AI and geospatial help make the world safer

In the past decade, earth observation and AI have been increasingly important in understanding disasters from earthquakes to pandemics and enabling a swifter, more effective humanitarian response


  • Joel Myhre

18 January 2024

Helicopter fighting a wildfire, California

In autumn 2009, I joined the Alert and Response Operations team at the World Health Organization in Geneva. My role was to help scale up innovative geomatics, or geographical information system (GIS), and information and communications technology to help analyse the global H1N1 influenza pandemic also known as swine flu.

Humanitarians rarely get the luxury of time and resources to focus on only one challenge, though, and this was the case that winter. I and legions of geospatial scientists from the UN, non-governmental organisations (NGOs) and academia, also found ourselves using open-source and open-data innovations to respond to the devastating magnitude 7.0 earthquake that struck Haiti on 12 January 2010.

The challenges and opportunities presented by the new technologies were well summarised in the Harvard Humanitarian Institute's 2011 publication Disaster relief 2.0: The future of information sharing in humanitarian emergencies.

During the earthquake relief effort, the University of Hawaii's Pacific Disaster Center (PDC) provided advanced analytics to give the UN, USAID, NGOs and civilian–military responders who led the search and rescue operations the timely geospatial support they needed. This information was supplied on PDC's web-based geospatial platform EMOPS, since renamed DisasterAWARE Pro.

Subsequently in 2019, I joined PDC to help incorporate advances in earth observation or remote sensing, artificial intelligence (AI) such as AI for Humanity, and data sharing with key partners at the UN, International Federation of Red Cross and Red Crescent Societies; and the WHO's Global Outbreak Alert and Response Network during the COVID-19 pandemic.

Technology can improve early warning and response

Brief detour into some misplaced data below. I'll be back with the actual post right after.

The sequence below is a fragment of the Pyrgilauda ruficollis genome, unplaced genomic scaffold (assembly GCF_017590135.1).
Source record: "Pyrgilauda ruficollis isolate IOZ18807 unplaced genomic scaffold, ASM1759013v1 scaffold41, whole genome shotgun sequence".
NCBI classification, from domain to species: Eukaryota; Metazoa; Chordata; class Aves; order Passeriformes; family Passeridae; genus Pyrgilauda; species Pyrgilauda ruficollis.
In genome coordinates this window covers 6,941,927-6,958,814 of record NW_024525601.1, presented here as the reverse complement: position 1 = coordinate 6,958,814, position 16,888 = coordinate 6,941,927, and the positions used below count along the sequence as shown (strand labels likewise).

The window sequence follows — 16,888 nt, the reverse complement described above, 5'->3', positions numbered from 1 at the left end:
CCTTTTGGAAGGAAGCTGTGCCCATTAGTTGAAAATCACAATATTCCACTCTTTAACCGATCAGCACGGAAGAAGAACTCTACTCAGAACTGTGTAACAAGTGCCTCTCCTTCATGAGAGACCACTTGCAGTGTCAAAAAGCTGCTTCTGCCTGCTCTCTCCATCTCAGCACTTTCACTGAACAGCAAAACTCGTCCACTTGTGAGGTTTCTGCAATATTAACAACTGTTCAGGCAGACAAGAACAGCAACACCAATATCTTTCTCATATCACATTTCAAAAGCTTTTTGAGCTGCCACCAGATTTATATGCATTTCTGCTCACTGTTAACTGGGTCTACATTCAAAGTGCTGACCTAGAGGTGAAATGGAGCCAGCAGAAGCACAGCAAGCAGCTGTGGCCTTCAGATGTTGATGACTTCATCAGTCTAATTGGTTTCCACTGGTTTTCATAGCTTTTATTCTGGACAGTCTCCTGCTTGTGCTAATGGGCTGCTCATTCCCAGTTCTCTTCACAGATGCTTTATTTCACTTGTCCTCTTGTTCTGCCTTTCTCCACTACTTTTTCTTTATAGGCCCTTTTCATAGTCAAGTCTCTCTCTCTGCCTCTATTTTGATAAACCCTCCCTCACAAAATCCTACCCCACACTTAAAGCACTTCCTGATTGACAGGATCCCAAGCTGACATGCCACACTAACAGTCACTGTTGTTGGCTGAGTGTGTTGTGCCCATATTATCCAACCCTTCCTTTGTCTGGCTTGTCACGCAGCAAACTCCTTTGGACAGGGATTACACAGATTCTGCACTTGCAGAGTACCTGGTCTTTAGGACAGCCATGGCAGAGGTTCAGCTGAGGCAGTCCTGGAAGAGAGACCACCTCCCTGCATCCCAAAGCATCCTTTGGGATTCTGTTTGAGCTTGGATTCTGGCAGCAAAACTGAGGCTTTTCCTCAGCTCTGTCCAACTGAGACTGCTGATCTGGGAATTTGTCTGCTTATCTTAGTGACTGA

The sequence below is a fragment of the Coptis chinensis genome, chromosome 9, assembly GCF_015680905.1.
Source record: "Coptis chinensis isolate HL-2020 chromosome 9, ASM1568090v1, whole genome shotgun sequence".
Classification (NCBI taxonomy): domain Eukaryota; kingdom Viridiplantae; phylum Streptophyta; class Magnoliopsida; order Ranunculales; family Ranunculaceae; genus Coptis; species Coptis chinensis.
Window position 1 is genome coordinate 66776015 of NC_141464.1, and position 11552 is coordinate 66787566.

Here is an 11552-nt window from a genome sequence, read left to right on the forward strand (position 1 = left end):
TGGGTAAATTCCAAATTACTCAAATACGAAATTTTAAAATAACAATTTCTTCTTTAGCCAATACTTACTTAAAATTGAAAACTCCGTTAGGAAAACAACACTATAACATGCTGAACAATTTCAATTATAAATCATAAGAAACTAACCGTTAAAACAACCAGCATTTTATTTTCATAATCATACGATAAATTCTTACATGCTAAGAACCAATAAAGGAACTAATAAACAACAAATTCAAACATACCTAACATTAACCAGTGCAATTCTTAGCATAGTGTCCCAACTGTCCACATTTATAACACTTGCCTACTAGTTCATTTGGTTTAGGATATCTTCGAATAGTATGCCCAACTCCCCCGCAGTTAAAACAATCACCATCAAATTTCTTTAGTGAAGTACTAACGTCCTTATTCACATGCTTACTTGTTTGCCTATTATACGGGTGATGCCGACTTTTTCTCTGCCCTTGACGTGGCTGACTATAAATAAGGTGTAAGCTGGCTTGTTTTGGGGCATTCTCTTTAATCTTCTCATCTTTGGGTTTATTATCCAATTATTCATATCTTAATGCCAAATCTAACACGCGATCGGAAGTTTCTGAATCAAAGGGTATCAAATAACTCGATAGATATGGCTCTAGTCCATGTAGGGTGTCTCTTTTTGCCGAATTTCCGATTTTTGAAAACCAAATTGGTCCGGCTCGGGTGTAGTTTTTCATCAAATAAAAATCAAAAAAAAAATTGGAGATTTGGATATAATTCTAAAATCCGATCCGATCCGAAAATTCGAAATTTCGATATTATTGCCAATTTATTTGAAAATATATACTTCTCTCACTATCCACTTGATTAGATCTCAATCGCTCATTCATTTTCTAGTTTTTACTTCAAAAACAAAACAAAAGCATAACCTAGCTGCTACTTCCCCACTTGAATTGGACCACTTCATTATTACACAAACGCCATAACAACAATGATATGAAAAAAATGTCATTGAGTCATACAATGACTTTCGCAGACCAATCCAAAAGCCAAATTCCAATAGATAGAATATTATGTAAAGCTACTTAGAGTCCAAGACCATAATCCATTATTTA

Geospatial data coordination during rapid humanitarian response operations is now essential for the UN and NGOs given the current climate-related humanitarian crises affecting the world's most vulnerable populations. In addition, software such as PDC's multi-hazard early warning decision support platform DisasterAWARE Pro can help ensure a safer world.

All RICS members can use the free DisasterAlert app on any smartphone, laptop or tablet. PDC is also proud to co-chair the UN's Global Information Management Working Group for GIS with UNICEF, data experts at Humanitarian Open Street Map and field geospatial experts at MapAction.

With devastating wildfires on the Hawaiian Island of Maui, Greece, and Canada last summer, unpredictable and unprecedented floods in Pakistan and the north-eastern US, PDC has been collaborating with the scientists at the NASA Earth Science and Disasters programme, led by Dr Shanna McClain, Dr Dalia Kirschbaum and Dr Maggie Glasscoe among others, to bring early warning and analytics to UN, NGOs and humanitarian partners.

Just last summer, NASA and PDC released a global landslide alerting service using earth observation and advanced analytics to save lives from Nepal to the Andes, Europe to Africa.

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Towards inclusive, diverse and localised humanitarianism

McClain, Glasscoe and Kirschbaum also represent a powerful wave of women leaders at the nexus of scientific innovation and humanitarian response – a nexus that also includes PDC, whose global response and data programs are led by innovative women thought-leaders, respectively Dr. Erin Hughey and Cassie Stelow.